How Badly Has Congress Screwed Up Ethanol?
And Who Will Bear the Cost?
Two years ago the Democrats in Congress and the Bush administration got together to deliver a payoff to farmers: they required refiners to use 15 billion gallons of biofuels by 2012. They did not expect that a crashing recession would lead to a reduction in the amount of gasoline the nation consumes – the first such reduction in years. And they also didn’t expect a White House to push so aggressively for higher-mileage vehicle fleets.
Each potential solution would anger one interest group or another, so the agency has been subjected to fierce lobbying, including from members of Congress lining up behind various factions. One possibility is to raise the maximum proportion of ethanol in gasoline to 15 or 20 percent.
But that idea is opposed by some carmakers and pollution experts. They contend that high ethanol blends can cause damage to cars, including making catalytic converters run hotter.
The Alliance of Automobile Manufacturers says it believes this could cause the converters, components that help control pollution, to fail at around 50,000 miles. They are supposed to last for 120,000 to 150,000 miles. “We are sensitive to the issues facing the ethanol industry, but the government must make decisions based on sound science,” said Dave McCurdy, president and chief executive of the alliance, in a letter to the E.P.A.
Another possibility is that the agency could waive the mandates requiring use of a large volume of biofuels. But that would anger farmers, who sell a great deal of corn to ethanol factories, and the members of Congress who represent them. It might also undermine the efforts of companies that are investing millions in factories to make ethanol from waste materials, like corncobs, straw and garbage.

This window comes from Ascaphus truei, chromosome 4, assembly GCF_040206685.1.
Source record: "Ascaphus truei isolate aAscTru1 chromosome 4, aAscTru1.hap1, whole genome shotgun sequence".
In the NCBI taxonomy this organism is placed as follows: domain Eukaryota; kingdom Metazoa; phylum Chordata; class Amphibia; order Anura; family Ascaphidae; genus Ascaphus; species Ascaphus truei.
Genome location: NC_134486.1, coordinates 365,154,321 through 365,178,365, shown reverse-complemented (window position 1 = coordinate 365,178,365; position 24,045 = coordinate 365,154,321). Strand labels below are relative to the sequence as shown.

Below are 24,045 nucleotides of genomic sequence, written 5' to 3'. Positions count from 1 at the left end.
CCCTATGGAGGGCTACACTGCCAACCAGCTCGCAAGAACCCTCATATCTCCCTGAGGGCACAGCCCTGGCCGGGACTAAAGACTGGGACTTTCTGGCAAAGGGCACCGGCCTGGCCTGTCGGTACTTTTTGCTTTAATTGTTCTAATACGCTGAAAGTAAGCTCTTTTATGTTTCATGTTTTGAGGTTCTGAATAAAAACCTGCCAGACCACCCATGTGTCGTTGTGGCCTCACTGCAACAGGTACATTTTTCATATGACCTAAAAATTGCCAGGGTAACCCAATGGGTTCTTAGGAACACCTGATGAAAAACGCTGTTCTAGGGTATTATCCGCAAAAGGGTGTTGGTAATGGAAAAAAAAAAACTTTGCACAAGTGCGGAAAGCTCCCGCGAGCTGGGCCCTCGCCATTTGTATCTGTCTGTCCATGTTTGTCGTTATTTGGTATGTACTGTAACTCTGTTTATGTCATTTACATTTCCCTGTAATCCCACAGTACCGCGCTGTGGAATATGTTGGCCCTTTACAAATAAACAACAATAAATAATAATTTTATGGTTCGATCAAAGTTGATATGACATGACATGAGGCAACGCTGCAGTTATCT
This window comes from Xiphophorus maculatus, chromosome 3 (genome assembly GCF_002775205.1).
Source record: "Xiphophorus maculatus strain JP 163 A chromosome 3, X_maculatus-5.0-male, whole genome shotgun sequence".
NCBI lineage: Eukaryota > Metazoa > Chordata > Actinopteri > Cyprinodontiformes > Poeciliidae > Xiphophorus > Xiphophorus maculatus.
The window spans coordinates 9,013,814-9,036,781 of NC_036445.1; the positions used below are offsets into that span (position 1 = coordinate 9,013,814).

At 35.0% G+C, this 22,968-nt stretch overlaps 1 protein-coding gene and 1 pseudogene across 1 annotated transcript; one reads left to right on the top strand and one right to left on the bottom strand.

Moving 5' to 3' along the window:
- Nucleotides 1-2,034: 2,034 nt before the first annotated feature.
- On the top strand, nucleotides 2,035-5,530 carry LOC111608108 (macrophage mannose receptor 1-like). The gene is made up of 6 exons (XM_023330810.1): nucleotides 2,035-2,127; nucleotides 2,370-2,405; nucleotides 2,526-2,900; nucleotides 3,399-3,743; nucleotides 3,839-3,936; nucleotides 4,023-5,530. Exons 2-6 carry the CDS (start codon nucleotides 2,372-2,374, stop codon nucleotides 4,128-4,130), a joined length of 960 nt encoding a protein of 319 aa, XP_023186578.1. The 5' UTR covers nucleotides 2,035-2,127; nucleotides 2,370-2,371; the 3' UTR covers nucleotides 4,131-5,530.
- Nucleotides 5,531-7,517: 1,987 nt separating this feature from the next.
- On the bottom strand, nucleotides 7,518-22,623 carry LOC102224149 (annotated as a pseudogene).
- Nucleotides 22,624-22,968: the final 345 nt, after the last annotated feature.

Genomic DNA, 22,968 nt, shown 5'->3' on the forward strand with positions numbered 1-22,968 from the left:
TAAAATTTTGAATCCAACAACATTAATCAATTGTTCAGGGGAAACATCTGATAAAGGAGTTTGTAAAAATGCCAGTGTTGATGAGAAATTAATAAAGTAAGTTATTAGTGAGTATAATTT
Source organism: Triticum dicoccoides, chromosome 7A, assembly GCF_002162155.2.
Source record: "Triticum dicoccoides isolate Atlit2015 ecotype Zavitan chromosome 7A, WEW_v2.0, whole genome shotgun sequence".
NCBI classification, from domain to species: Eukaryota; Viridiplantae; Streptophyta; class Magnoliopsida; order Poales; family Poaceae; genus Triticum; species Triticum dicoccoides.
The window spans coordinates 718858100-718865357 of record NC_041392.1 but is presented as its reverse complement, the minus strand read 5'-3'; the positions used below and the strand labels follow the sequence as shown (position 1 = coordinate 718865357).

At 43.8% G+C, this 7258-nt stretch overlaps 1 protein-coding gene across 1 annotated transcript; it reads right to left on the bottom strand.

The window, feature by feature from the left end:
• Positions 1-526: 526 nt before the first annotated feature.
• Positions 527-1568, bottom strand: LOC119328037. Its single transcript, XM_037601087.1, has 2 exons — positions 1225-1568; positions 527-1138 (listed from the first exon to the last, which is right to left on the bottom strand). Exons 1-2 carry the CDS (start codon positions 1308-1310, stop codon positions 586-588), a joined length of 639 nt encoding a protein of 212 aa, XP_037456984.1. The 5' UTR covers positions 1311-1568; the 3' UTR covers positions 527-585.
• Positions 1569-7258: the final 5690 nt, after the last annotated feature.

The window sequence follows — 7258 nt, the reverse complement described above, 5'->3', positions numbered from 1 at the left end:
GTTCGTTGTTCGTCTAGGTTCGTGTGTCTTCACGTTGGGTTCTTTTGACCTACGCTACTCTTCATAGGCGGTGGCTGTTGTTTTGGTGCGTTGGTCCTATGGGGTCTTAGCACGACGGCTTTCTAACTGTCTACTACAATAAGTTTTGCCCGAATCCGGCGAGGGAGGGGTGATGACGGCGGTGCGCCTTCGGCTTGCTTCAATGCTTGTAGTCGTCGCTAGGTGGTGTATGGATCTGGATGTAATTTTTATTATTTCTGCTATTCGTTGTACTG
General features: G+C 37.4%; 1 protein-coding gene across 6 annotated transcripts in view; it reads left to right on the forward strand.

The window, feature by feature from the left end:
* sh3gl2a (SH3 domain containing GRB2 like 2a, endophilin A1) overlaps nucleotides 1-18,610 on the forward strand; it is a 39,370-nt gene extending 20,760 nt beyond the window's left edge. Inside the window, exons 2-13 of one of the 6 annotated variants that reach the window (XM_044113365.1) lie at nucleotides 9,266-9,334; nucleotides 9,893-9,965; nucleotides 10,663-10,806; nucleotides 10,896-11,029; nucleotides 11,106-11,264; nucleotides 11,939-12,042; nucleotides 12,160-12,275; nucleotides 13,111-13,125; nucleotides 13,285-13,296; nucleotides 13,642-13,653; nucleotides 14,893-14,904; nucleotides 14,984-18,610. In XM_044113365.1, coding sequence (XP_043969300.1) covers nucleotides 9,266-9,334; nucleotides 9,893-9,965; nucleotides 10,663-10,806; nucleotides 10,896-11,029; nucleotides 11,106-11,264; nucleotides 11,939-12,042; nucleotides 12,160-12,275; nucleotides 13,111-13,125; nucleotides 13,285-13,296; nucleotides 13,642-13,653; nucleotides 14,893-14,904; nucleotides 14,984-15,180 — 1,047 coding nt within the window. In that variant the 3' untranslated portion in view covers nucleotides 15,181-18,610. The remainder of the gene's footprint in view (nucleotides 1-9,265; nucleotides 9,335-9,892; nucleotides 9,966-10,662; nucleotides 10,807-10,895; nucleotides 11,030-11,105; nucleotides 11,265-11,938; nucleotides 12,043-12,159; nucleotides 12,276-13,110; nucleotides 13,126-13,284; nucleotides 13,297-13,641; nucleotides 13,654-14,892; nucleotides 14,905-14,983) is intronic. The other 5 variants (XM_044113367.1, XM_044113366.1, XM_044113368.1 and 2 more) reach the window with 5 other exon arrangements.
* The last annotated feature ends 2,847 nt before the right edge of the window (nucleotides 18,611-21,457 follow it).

Perhaps the easiest way for the country to absorb all the excess ethanol would be to make wider use of an ethanol blend called E85, which contains 85 percent ethanol and 15 percent gasoline. Most cars on the road cannot use it, but in recent years, millions of “flex-fuel” cars have been sold, especially by General Motors. (Any car with a yellow gasoline cap can use E85.)
The problem is that at current prices, E85 does not make economic sense for drivers, and most of them use regular gasoline in their flex-fuel cars. That means gasoline stations have little incentive to install pumps for E85. The fuel can be found in the Corn Belt but is not readily available elsewhere in the country.
Gasoline was selling on average Thursday for $2.63 a gallon, while E85 was selling for $2.23 a gallon. That might make E85 sound like a bargain, but cars go fewer miles on a gallon of ethanol than of gasoline. Adjusted for that factor, E85 on Thursday was effectively 31 cents a gallon more expensive than gasoline.
A return of $4 gasoline might change things, by making E85 a relative bargain and spurring wider use. So would an unexpected spurt in total fuel demand. Otherwise, it is not at all clear how the nation’s coming surplus of ethanol can be absorbed.